The road is long.
We wake at 5 am, and are walking before 6.
Each kilometre ticks past, treacherous as a slow clock, the arrythmic brute. Tick… tick… … … (tick?).
At first it’s cool and quiet, but the sun creeps up from behind the mountains and we have to stop for sunscreen and hat-pplication.
We walk on.
Roads are hard and hot underfoot. No give in the dense, sear-sealed asphalt. The foot must give instead, and give it does. One foot after another on the white lane line. My feet squish into strange shapes. Trucks gush past leaving a flurry of hot wind in their wake.
I cringe into the gutter. Don’t like trucks.
Ha ha, ooh yes, rest stop, la la la. My feet feel like gummy lollies. Perhaps they’ll feel better if I chew on them.
Back to brooding.
We realise it could have been fun to take a photo at every kilometre mark, but it’s too late. No fun. It’ll just have to be one photo at kilometre forty-nine instead.
The gutters are littered with dead butterflies and flattened lizards, like lengths of shiny hosepipe.
Have I ever not been walking this road?
A few kilometres from town and we see a dead cat on the road, a beautiful tortoiseshell. Cars swerve into other lanes to avoid him. We carefully drag him off the road and into the grassy verge. He is stiff, but a flush of wet blood spills from his mouth and trickles across the pale gravel, slipping between the cracks like pulled teeth.
The grey tapered triangles of the butterflies twist and pivot on the ground like clusters of pippies squirming at the beach.
“Why are you staring at the ground?”
It’s so hot…
I’ve definitely lost at least one marble.
We peel off the highway at a hairpin bend and roll down a grubbly hill to the river. A bush fire has come this way. I occasionally fall into trees which smear my hands with charcoal.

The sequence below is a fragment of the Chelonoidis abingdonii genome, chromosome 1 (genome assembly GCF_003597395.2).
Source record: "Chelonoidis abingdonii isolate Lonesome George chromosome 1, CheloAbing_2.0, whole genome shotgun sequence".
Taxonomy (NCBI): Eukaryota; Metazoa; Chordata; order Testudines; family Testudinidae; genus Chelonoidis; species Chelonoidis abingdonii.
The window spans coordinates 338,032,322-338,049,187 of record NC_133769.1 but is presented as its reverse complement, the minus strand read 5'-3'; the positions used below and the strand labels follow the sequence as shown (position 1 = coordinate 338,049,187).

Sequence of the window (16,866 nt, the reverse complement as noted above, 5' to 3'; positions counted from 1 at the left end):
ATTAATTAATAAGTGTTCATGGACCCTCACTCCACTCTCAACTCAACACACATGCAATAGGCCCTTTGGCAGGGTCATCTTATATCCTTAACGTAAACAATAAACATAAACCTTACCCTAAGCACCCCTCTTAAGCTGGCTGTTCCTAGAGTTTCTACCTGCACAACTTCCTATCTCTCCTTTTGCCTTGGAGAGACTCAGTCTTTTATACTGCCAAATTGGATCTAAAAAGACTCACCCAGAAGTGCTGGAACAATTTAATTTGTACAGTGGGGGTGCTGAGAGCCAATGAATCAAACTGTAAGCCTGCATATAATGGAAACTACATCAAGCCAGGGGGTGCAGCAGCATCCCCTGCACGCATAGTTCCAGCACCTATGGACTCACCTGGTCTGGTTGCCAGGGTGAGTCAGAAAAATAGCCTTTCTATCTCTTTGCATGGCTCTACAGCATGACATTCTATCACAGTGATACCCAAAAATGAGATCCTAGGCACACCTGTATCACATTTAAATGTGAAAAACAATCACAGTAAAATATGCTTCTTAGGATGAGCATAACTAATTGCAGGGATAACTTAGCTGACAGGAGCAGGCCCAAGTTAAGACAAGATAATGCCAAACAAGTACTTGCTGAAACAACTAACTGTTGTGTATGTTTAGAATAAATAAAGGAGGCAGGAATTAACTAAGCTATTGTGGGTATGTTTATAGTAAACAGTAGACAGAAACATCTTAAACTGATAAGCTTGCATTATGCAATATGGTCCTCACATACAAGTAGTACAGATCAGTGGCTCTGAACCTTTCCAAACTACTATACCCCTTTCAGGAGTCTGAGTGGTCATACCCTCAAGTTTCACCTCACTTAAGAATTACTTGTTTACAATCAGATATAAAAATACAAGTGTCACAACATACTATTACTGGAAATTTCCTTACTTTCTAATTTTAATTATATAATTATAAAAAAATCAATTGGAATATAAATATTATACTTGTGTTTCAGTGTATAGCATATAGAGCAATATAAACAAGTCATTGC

Sticky spiny hands, swollen with heat and prickled with tiny thorns.
Grubbly is a new word I have invented. It means something made of gravel, where the gravel is lumpy and awful and more like rubble. Hence, it is grubble.
I wish they’d never put grubble on this godforsaken road.
I have also invented the word scrubbly which is for a mountain that looks like a pile of gravel which has been left so long beside a building site that a few shrubs have gamely taken root. Some mountains are beautiful. Others are scrubbly.
Why do we humiliate that scrubble by trying to claim it’s a geological feature?
But we were falling down the hill towards the river.
At the bottom, we see Knin! Knin is a small city. You’re meant to pronounce the ‘K’. Like in k-nit.
The city promises cool yoghurt and ripe cherries, like a cold, wet towel to the brain. It’s 1 pm and we have already finished our alloted kilometres. Somehow.
It was freedom to camp last night. As much as I love the mountain huts, I really prefer to camp. It’s not so much slot the human into bed and pull them out again like a USB stick. Instead, we get to have a good sniff around, make the space our own for a moment. Notice the thick layer of rotting blackberries.
In Knin, however, we’re back inside again. For this reason, among others, I’m kind of excited to leave Croatia. In a week, we’ll cross the border down into Bosnia, where we can wild camp again. Much of the fighting during the Yugoslav Wars occurred in Bosnia and Herzegovina however, so mines and unexploded ordinance are more common there. We’ll have to be careful.
I rehydrate as the afternoon passes. Have a rest. Do some reading. Find my marble.
Perhaps today hasn’t been quite so absurd. Perhaps it’s all returned to normal?
I then do a load of washing and turn everything blue.
Croatia, Stage 21
Start and end points: Roadside near Prevjes to Knin
Approximate distance: 25 km
Villages: Žagrović – Knin